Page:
Submitted to: Meeting Abstract
Publication Type: Abstract Only
Publication Acceptance Date: 9/29/2004
Publication Date: 10/14/2004
Citation: Hamir, A., Miller, J., Cutlip, R., Stack, M., Chaplin, M., Bartz, J., Jenny, A., Williams, E. 2004. Experimental inoculation of TME, scrapie, and CWD to raccoons: an update [abstract]. Animal Prion Diseases and the Americas. p. 79. Interpretive Summary:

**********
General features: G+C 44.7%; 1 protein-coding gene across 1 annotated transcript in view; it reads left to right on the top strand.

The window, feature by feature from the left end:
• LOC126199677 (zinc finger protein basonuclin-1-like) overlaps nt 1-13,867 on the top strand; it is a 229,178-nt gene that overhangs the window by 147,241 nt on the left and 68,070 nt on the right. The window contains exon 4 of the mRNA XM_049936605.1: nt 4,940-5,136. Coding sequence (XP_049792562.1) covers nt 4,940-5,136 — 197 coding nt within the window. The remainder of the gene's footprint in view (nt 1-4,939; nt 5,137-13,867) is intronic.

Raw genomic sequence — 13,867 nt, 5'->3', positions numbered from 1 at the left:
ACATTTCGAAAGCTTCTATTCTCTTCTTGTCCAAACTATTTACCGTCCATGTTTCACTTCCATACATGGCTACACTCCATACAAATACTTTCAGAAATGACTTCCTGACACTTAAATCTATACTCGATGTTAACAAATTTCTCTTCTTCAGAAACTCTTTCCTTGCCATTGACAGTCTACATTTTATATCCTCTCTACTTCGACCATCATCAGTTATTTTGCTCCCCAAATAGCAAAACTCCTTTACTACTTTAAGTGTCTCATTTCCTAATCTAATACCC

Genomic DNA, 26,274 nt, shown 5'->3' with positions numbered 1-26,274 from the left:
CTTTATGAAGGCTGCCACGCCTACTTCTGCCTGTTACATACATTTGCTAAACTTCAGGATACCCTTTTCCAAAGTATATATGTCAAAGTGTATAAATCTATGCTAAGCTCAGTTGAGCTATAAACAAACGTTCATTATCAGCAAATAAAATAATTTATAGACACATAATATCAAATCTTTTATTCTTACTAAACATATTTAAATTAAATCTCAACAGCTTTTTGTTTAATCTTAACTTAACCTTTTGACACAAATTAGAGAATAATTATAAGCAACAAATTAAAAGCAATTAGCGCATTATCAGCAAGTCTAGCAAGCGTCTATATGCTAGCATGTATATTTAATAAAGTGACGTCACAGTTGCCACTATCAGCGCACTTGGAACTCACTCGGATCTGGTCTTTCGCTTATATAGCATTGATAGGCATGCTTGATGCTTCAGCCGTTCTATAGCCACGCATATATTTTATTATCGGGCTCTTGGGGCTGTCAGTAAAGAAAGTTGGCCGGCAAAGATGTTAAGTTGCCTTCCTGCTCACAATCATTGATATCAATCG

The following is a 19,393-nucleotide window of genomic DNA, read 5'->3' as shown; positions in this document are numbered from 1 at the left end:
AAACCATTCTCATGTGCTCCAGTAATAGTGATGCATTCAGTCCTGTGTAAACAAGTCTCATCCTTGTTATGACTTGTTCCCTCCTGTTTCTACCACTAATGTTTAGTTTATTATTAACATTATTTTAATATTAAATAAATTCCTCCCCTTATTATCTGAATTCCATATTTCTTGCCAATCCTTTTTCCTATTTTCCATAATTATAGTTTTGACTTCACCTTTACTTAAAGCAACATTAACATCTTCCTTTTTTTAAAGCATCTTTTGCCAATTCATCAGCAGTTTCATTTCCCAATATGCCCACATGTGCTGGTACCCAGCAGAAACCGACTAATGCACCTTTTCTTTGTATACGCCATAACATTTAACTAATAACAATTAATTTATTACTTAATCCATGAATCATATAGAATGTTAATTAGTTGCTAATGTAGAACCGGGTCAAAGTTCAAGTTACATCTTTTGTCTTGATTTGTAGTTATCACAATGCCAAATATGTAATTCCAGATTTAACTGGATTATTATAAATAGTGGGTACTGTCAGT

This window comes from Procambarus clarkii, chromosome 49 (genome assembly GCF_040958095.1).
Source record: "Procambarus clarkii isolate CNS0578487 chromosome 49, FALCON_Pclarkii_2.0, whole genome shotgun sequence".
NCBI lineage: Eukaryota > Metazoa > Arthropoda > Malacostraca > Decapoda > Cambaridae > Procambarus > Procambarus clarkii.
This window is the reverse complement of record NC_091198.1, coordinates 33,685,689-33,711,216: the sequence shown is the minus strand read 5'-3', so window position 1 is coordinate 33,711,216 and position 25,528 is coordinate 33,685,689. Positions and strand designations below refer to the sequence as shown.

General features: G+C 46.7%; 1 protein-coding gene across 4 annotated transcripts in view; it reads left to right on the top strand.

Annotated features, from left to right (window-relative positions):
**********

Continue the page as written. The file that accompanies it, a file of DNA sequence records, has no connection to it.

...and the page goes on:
Technical Abstract: Raccoons (Procyon lotor) are omnivorous and their diet may include carrion. It is, therefore, possible that in the wild they may get exposed to carcasses of animals with transmissible spongiform encephalopathies (TSEs). To determine the susceptibility of raccoons to transmissible mink encephalopathy (TME), scrapie, and chronic wasting disease (CWD), each of these agents was inoculated intracerebrally into a group of 4 kits. Three uninoculated kits served as controls. All raccoons in the TME-inoculated group developed neurologic signs and were euthanized within 6 months post inoculation (PI). In the scrapie-inoculated group, 3 animals became sick and were euthanized between 18 - 22 PI. Although the fourth raccoon in this group did not show any clinical signs, it was euthanized at 24 months PI. At necropsy all clinically affected raccoons had extensive microscopic lesions of spongiform encephalopathy and protease-resistant prion protein (PrPres) was detected in the CNS by immunohistochemistry and Western blot. In the CWD-inoculated group, 1 raccoon was euthanized at 39 months PI because of severe cystitis. Its brain was negative for PrPres. At present, 5 years PI, the 3 remaining CWD-inoculated raccoons are alive and apparently healthy. They will be kept under observation for further period of 1 year (i.e 6 years PI) when the experiment will be terminated. These preliminary findings demonstrate that TME and scrapie can be transmitted to raccoons within 6 months and 2 years, respectively, whereas CWD cannot. Based on these incubation periods, it may be possible to differentiate these 3 TSEs. Such a laboratory model would be relatively simple, fast and inexpensive for strain-typing of unknown TSEs in the United States. Now that the relative susceptibiity to IC transmission of each TSE has been established, oral transmission studies of TSEs to raccoons are planned.